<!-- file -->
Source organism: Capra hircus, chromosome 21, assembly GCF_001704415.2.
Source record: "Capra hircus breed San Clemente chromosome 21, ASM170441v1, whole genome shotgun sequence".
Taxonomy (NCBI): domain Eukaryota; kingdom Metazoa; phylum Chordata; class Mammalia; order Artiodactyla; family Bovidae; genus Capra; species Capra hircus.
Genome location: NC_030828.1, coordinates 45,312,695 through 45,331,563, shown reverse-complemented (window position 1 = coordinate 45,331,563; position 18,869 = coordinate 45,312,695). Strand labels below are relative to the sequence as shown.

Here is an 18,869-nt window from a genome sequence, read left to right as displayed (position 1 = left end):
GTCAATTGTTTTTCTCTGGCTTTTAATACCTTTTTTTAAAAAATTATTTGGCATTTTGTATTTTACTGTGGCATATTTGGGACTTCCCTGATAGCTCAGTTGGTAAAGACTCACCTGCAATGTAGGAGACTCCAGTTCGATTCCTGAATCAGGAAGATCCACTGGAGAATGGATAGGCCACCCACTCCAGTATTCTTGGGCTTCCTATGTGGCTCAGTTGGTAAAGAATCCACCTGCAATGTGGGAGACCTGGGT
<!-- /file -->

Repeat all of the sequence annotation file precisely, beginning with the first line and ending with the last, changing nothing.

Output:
Source organism: Capra hircus, chromosome 21, assembly GCF_001704415.2.
Source record: "Capra hircus breed San Clemente chromosome 21, ASM170441v1, whole genome shotgun sequence".
Taxonomy (NCBI): domain Eukaryota; kingdom Metazoa; phylum Chordata; class Mammalia; order Artiodactyla; family Bovidae; genus Capra; species Capra hircus.
Genome location: NC_030828.1, coordinates 45,312,695 through 45,331,563, shown reverse-complemented (window position 1 = coordinate 45,331,563; position 18,869 = coordinate 45,312,695). Strand labels below are relative to the sequence as shown.

Here is an 18,869-nt window from a genome sequence, read left to right as displayed (position 1 = left end):
GTCAATTGTTTTTCTCTGGCTTTTAATACCTTTTTTTAAAAAATTATTTGGCATTTTGTATTTTACTGTGGCATATTTGGGACTTCCCTGATAGCTCAGTTGGTAAAGACTCACCTGCAATGTAGGAGACTCCAGTTCGATTCCTGAATCAGGAAGATCCACTGGAGAATGGATAGGCCACCCACTCCAGTATTCTTGGGCTTCCTATGTGGCTCAGTTGGTAAAGAATCCACCTGCAATGTGGGAGACCTGGGT